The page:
When my husband and I moved to Seattle in November 2010, we knew it was the best thing for us. Sure, we'd miss our families and life-long friends back home, but there was a world of opportunity for us here that never would have opened up for us if we had stayed. We'd always have vacations and holidays to go back for visits, and Facebook and Skype for all the time in between. I never regretted our decision to move for one second. And then we had our son.
Until then, I never really appreciated how important a support system of close friends and families could be. It was really tough in the beginning. Becoming a first-time mom in a new city where you don't know anyone is not something I would recommend. Of course, it's nothing you can't get through. But having all those crazy hormones and emotions running rampant and not having someone (other than a sleep-deprived husband) to help out is so hard.
Then one day you wake up and realize your baby slept through the night. And it gets easier. Then they start doing really fun things. First they sit up on their own. Then they start scooting and crawling. Next thing you know, you look up from your laptop to find they have pulled themselves up and are standing at the baby gate. And there's no one around to dance and clap and celebrate with you. And it gets hard all over again, but for very different reasons.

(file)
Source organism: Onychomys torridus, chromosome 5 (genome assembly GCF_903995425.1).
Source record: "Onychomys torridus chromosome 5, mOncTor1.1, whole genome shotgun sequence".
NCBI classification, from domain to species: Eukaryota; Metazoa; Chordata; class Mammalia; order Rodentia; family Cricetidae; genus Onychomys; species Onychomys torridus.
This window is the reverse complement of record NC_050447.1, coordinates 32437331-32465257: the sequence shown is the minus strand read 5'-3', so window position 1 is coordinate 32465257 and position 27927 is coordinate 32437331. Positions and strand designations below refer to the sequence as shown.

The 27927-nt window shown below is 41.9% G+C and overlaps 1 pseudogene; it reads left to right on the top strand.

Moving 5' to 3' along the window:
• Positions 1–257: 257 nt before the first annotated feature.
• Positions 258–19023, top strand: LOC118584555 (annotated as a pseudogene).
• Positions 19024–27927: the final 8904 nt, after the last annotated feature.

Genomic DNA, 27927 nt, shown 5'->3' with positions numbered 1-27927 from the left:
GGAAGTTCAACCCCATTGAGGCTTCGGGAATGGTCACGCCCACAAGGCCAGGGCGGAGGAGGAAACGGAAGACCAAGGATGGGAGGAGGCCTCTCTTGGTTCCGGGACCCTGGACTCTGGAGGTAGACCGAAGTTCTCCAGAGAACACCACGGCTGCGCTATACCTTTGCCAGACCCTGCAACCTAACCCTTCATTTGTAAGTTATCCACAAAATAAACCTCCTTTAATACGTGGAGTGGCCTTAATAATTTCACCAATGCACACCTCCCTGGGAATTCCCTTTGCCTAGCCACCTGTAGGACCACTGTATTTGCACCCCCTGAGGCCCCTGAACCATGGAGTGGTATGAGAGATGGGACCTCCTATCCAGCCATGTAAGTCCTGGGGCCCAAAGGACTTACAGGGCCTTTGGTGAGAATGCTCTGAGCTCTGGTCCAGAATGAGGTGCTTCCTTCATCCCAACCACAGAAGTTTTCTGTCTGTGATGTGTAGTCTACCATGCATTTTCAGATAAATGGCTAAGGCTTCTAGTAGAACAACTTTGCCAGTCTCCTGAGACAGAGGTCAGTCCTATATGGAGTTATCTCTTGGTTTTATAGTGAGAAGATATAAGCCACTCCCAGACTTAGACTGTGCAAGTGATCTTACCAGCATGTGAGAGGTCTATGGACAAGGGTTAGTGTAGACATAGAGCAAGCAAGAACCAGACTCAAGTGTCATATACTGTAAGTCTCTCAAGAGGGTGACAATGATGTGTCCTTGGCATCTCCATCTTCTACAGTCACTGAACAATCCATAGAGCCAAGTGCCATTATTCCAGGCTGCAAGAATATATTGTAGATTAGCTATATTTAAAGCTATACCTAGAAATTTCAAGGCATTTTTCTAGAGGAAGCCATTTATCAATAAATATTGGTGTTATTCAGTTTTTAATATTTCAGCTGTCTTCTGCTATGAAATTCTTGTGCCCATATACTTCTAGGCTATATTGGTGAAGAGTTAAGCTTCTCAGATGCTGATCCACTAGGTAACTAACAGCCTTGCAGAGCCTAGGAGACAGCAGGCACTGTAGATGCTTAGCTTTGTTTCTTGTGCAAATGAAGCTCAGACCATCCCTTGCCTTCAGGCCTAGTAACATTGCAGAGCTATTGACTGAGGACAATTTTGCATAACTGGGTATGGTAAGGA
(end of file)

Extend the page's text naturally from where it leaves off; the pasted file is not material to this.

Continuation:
I can't help but think of all the things my son will miss out on. On his first birthday, he won't be surrounded by family and friends urging him to smash that cake. There won't be weekends spent cuddling with nana. No fishing trips with papa. No sleepovers with his cousins. My best friends' babies will never be his best friends like we had always planned, because we live 2,000 miles apart.
I try not to dwell on it, because it breaks my heart. Instead, I try to focus on the positives. LIke how much more comfortable his life will be and the opportunities he will have that he never would have back home. Better schools. A safer community. Mountains. An ocean. And summers where you can actually bear to be outside. These are the things that make it worth it. Or at least more tolerable.
What about you? Are your kids growing up surrounded by close friends and family, or did you move far away from home? What are the pros and cons?
2011 September 3, Owens first birthday party by Flickr member gardener41, used under a Creative Commons License.